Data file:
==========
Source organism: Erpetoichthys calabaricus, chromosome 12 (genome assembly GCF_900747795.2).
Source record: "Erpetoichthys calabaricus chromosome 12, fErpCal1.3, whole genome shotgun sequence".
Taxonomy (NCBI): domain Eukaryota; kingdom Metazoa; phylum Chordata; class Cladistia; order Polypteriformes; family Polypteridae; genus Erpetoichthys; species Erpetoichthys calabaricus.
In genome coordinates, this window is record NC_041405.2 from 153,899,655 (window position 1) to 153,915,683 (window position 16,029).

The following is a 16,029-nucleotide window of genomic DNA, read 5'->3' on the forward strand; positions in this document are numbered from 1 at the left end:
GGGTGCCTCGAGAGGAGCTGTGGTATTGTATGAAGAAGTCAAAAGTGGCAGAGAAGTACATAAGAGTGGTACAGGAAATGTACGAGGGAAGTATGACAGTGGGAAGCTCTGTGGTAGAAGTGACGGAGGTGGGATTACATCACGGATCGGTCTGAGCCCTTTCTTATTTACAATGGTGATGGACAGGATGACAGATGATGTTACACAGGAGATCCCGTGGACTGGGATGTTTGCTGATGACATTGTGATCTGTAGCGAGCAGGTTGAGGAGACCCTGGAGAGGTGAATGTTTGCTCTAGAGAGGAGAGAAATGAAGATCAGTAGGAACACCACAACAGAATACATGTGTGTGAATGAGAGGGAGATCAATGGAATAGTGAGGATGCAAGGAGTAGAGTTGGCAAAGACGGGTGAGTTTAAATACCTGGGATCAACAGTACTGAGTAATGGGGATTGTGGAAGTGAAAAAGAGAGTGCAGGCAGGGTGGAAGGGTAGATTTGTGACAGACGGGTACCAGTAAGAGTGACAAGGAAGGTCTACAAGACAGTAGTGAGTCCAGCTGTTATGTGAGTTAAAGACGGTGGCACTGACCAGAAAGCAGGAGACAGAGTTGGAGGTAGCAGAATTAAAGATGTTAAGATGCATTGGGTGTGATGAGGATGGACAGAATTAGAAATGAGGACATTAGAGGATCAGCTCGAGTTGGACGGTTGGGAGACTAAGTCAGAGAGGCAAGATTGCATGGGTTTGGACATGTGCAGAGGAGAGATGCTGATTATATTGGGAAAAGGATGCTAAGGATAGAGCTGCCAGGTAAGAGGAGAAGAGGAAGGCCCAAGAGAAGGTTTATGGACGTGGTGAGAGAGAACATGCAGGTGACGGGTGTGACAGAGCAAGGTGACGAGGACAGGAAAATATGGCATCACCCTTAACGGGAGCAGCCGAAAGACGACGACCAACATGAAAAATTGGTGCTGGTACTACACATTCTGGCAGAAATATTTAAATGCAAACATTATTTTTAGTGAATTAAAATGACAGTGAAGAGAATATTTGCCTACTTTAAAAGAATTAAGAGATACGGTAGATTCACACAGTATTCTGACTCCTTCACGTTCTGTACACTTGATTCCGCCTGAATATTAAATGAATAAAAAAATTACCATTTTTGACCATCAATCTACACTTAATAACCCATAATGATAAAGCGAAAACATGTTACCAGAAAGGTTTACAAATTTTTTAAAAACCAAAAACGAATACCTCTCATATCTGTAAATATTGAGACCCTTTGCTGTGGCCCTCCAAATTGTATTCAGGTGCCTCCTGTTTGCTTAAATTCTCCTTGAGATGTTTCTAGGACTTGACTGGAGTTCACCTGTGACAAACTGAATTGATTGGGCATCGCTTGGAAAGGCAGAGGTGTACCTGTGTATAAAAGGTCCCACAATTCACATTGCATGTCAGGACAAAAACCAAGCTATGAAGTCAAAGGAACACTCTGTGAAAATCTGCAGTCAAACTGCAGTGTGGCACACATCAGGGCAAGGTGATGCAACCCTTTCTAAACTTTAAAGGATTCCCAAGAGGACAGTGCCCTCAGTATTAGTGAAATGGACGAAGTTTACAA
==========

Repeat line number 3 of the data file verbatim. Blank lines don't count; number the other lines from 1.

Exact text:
Taxonomy (NCBI): domain Eukaryota; kingdom Metazoa; phylum Chordata; class Cladistia; order Polypteriformes; family Polypteridae; genus Erpetoichthys; species Erpetoichthys calabaricus.